Regulatory Focus™ > News Articles > Senior Legislators Call for Investigation into Hacking of FDA Databases

Senior Legislators Call for Investigation into Hacking of FDA Databases

Posted 10 December 2013 | By Alexander Gaffney, RAC

Senior Republican members of the House Energy and Commerce Committee have opened an investigation into the hacking of several databases maintained by the Center for Biologics Evaluation and Research (CBER), saying information provided to the public indicates that its databases may not have been properly secured.

Background

News of the hacking was first reported by Regulatory Focus on 11 November 2013, several days after the US Food and Drug Administration (FDA) quietly released a statement to members of industry that databases within CBER had been hacked into on 15 October 2013 when the agency was in the midst of a government shutdown.

The affected databases included the Biologic Product Deviation Reporting System (eBPDR), the Electronic Blood Establishment Registration System eBER) and the Human Cell and Tissue Establishment Registration System (eHCTERS).

While these databases are not as highly trafficked and do not contain as much commercially confidential information as some of FDA's other databases, FDA said it was nevertheless aware that user names, user information, phone numbers, email addresses and passwords had all been accessed. In all, 14,000 accounts-both past and current-were accessed, FDA said.

Regulators indicated that they had taken steps to disable the systems, implement new security measures and reset passwords for around 5,000 of the active user accounts. In addition, it advised users to reset account information, and said they should monitor their credit reports for possible identify theft as well.

Was the Data Encrypted?

But as Regulatory Focus reported on 13 November 2013, FDA has thus far refused to indicate whether the hacked data was encrypted-a best practice that would have ensured that even if data was obtained, it would be unusable without an encryption key.

FDA's statement that passwords needed to be reset seemed to indicate that there was a threat that the data wasn't encrypted at all.

When reached for a statement, Jennifer Rodriguez, a spokeswoman for CBER, said the agency wasn't able to confirm those details.

"With respect to your question regarding encryption, any security or vulnerability information related to this privacy breach cannot be discussed to ensure the confidentiality and integrity of our IT security posture," she said.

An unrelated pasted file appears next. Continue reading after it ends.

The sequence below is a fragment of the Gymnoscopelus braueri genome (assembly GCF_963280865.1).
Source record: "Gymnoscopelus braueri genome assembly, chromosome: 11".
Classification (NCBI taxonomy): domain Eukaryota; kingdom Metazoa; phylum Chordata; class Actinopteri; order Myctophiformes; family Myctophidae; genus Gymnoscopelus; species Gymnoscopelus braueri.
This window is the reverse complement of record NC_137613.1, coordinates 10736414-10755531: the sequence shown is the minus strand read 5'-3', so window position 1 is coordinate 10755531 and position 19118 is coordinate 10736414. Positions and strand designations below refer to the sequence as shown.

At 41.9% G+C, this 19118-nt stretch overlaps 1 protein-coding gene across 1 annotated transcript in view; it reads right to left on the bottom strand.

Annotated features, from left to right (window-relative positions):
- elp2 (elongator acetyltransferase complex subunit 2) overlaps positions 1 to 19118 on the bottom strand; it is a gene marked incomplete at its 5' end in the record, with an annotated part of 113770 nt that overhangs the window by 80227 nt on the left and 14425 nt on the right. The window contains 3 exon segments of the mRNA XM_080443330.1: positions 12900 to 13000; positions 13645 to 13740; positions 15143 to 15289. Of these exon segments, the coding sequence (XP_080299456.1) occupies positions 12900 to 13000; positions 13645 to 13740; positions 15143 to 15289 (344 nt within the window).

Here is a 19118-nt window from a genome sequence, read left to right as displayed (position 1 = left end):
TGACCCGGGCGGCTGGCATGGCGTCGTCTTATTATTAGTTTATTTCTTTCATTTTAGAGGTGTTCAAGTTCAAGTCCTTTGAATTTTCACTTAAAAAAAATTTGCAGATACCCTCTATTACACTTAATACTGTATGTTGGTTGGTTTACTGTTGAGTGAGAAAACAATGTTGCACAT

At the time, industry trade groups PhRMA and BIO said they were still looking into details surrounding the hacking, but raised general concerns about the safety of data maintained by FDA.

"It is FDA's legal obligation to protect companies' trade secrets and confidential commercial information," said Vice President of Scientific and Regulatory Affairs Sascha Haverfield. "FDA must have an adequate data security program to meet these obligations. These robust safeguards to ensure the security of information submitted to the FDA should be reflected in the comprehensive, strategic five-year information technology (IT) plan required by the Food and Drug Administration Safety and Innovation Act but not yet available for public review and comment."

Republican Letter to FDA

Senior Republican members of Congress have now raised the stakes further, issuing a letter to FDA Commissioner Margaret Hamburg expressing concern about the incident and FDA's handling of it.

Recounting the details of the hacking, legislators noted that FDA "did not notify members of industry about the breach until approximately 5:30 p.m. on 8 November 2013 (late Friday afternoon leading into the Veterans Day weekend), about the same time that FDA made the announcement about the security breach."

The gap between the hack and industry being made aware of it-as well as the manner in which they were notified-seemed to particularly irk the legislators.

The incident is also concerning, legislators wrote, given the amount of funding FDA receives for information technology (IT) programs. "FDA's IT expenditures and overhead account for about 12% of the total FDA budget, a 'significant investment' according to [FDA]," they observed, adding that the incident was "very troubling."

"It is essential to the fulfillment of FDA's mission that regulated industry and patients have confidence in the security of sensitive information they submit to the FDA," they continued. "To restore public confidence in the FDA's information security, we request that you immediately obtain a third-party audit from a qualified expert to assess and ensure the adequacy of FDA's corrective actions taken in response to this incident."

The agency was given until 19 December 2013 to respond to the letter, which also calls for specific information about the hacking, FDA's internal response to information about the hacking, how industry was notified, whether information was secured, and numerous other documents related to the incident.

A separate letter to the Government Accountability Office (GAO) calls for an outside investigator to look into FDA's information security controls, as well as those at other government healthcare agencies.


House Letter to FDA


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